In a historic judicial hearing that could further impact the deteriorated image of Spain’s monarchy, Princess Cristina testified on Saturday in a fraud and money laundering case in which she and her husband could eventually be charged.
Judge Jose Castro will rule on whether Cristina, the first Spanish royal to be questioned in court since the monarchy was restored in 1975, illegally used funds from a company she owned with her husband for personal expenses, including lavish parties at their Barcelona mansion.
Hundreds of protesters blew whistles, revved motorcycle engines, honked car horns and chanted “Out with the Spanish crown!” near the back entrance of the island courthouse where Cristina was dropped off in a modest hatchback.
She briefly smiled and said “good morning” to a mob of journalists. Castro summoned her after naming her as a fraud and money laundering suspect.
The closed-door session, which lasted nearly seven hours, was a key step in determining whether she will be charged, but a final decision could take months.
The use, or suspected abuse, of company funds to cover household expenses at the Barcelona home is among evidence Castro has compiled about Aizoon, the real estate and consulting firm Cristina co-owned with her husband.
Castro has referred to Aizoon in court paperwork as a “front company.”
A lawyer representing an organization called Frente Civico, which has brought independent accusations against the princess, told reporters during a recess that Cristina seemed calm and well-prepared.
But Manuel Delgado also said Cristina was evasive and at times exercised a right not to admit facts that could hurt her defense.
“She’s practically not answering anything. She doesn’t know, she doesn’t answer and that’s it,” said Delgado, who was among lawyers allowed inside the courtroom to watch the testimony.
Delgado declined to comment on Castro’s questions, but said the princess told the judge “she had great confidence in her husband.”
After the hearing ended and the princess had left, giving a broad smile to the waiting press, her legal team said the questioning had gone well as far as they were concerned.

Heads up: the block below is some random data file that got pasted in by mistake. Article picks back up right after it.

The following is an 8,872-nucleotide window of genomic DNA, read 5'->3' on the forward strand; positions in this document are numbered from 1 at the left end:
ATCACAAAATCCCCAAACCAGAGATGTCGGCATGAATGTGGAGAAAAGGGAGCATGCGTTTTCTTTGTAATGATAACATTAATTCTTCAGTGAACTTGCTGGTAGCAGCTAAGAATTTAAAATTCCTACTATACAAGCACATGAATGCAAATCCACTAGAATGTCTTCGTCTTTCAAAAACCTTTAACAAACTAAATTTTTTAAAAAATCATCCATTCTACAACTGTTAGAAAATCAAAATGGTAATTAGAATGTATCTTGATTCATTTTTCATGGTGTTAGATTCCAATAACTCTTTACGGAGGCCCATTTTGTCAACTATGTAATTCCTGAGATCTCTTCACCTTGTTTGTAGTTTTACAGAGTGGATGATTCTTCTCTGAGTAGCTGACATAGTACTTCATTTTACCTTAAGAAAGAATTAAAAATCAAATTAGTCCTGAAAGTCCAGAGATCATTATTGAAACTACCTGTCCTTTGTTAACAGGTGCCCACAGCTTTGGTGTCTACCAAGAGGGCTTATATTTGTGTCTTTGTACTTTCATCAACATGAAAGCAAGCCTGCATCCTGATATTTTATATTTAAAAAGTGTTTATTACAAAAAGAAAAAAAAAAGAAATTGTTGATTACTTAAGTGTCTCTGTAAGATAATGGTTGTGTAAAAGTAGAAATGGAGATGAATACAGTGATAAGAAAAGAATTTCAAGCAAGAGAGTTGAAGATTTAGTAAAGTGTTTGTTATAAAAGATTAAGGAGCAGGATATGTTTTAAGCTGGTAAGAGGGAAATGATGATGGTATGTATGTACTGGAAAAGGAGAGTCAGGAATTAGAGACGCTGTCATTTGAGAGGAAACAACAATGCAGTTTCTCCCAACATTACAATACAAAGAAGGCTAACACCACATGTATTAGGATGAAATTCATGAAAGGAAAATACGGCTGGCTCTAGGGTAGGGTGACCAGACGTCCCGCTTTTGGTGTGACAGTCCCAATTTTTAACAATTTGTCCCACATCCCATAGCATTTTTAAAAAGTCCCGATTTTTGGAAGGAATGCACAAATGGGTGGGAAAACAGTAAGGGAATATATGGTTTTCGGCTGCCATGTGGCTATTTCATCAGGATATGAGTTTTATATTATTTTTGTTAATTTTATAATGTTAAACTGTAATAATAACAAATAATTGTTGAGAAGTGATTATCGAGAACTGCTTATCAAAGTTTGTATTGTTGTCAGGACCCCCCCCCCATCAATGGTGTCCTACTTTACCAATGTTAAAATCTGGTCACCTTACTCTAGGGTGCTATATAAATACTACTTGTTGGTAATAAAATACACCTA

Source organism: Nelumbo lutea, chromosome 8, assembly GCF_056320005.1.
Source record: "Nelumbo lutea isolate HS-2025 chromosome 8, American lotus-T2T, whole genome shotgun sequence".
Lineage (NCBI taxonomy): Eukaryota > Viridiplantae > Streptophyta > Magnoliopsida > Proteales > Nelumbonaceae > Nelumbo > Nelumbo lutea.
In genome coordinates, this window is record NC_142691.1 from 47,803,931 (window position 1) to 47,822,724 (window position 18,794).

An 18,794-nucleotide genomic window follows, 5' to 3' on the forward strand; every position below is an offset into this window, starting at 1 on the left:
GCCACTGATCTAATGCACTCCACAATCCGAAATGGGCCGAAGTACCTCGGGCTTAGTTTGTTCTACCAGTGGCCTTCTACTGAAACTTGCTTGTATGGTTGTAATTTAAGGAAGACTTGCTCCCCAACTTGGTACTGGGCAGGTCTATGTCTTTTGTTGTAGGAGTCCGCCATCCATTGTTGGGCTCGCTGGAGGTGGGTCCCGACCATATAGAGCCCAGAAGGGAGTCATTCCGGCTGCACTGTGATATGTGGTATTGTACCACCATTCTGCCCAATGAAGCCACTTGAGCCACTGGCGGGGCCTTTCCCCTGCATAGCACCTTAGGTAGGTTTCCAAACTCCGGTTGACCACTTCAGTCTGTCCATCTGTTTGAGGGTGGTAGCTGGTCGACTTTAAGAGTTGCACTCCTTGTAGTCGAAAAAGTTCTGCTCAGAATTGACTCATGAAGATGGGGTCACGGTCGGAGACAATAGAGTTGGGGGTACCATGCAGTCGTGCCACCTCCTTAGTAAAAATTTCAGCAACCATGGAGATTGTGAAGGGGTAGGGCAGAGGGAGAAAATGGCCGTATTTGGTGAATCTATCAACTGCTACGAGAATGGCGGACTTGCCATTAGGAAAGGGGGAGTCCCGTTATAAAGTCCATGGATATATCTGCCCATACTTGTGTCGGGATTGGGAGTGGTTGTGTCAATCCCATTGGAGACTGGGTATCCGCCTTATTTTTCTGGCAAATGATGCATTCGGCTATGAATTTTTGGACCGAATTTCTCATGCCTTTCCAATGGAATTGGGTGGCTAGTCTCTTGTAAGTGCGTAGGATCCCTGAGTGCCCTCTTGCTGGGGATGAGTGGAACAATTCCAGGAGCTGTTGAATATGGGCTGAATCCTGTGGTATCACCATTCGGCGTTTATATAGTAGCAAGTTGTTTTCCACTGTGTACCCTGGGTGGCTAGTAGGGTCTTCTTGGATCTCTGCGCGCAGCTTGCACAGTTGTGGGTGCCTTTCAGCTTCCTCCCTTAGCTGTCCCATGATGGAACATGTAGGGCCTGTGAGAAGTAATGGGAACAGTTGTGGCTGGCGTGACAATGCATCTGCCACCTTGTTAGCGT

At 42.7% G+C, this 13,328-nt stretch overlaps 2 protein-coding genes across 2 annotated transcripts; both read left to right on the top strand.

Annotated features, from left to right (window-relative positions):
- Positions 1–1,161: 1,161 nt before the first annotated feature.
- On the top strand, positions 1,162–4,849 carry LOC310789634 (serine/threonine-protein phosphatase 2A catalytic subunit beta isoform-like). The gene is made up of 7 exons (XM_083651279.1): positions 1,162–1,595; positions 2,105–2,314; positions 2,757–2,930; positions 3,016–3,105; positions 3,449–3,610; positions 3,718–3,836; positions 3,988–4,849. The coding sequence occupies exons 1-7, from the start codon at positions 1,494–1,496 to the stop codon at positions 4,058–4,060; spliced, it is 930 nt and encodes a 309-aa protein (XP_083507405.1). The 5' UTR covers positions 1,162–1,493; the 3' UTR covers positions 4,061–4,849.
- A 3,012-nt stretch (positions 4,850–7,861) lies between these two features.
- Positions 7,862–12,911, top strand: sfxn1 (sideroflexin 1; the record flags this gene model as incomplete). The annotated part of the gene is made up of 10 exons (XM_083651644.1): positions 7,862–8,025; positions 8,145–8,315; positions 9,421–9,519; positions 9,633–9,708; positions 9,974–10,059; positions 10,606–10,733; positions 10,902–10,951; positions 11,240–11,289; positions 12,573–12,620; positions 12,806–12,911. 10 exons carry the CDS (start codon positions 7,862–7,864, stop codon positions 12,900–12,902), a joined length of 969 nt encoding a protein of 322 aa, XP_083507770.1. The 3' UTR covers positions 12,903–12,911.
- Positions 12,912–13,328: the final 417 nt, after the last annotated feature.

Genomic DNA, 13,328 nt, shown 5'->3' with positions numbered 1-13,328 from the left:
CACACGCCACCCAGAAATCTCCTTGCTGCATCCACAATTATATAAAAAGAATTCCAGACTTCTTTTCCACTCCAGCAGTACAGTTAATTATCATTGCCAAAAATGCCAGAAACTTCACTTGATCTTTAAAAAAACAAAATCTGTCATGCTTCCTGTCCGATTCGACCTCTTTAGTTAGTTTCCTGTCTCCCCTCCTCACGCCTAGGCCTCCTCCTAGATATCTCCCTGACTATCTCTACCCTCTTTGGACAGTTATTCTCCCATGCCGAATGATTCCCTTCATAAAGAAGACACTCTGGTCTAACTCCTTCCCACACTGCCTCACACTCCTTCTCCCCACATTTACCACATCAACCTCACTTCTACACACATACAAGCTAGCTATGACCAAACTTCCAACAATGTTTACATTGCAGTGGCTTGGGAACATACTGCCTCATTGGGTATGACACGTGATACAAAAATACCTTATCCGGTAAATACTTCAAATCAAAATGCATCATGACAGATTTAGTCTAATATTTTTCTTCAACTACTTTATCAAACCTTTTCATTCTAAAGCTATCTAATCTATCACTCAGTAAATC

“Answers given with a `yes’ or `no’ are not considered evasive anywhere,” said Jesus Silva, one of Cristina’s lawyers. “They are emphatic, exactly the opposite to evasive,” he added.
Prosecutors dropped a subpoena in a related case because of insufficient evidence of her involvement in a foundation set up by her husband, Inaki Urdangarin, an Olympic handball medalist turned businessman.
The legal troubles of King Juan Carlos’ youngest daughter have seriously damaged the Spanish monarchy’s image at a time of 26 percent unemployment, outrage over political corruption, tax hikes and austerity.
Cristina answered questions from a chair directly facing Castro. A picture of her father – Spain’s head of state – was mounted on the wall behind the judge.
Angry protesters held a vigil outside the courthouse yelling anti-monarchy chants.
“They live at our expense, and to cap it all they also steal from us,” said Pep Fuster, a 27-year-old carpenter, who let out piercing blasts from a whistle.
Natalia Ferrras, 26, is among Spain’s huge ranks of young jobless adults. She didn’t “think it’s fair that justice protects those who are guilty, but have more money than the rest.”
In court records, Castro says he must determine whether the royal couple intentionally didn’t declare personal expenses on income tax returns and whether the annual amounts are more than 120,000 euros ($163,630). If so, that would be a crime punishable by prison. If the amounts are less, fines are more likely.
The case stems from another one also led by Castro, in which he’s investigating Urdangarin for allegedly using his Duke of Palma title to embezzle public contracts through the Noos Institute, a nonprofit foundation he and a business partner set up that channeled money to other businesses, including Aizoon.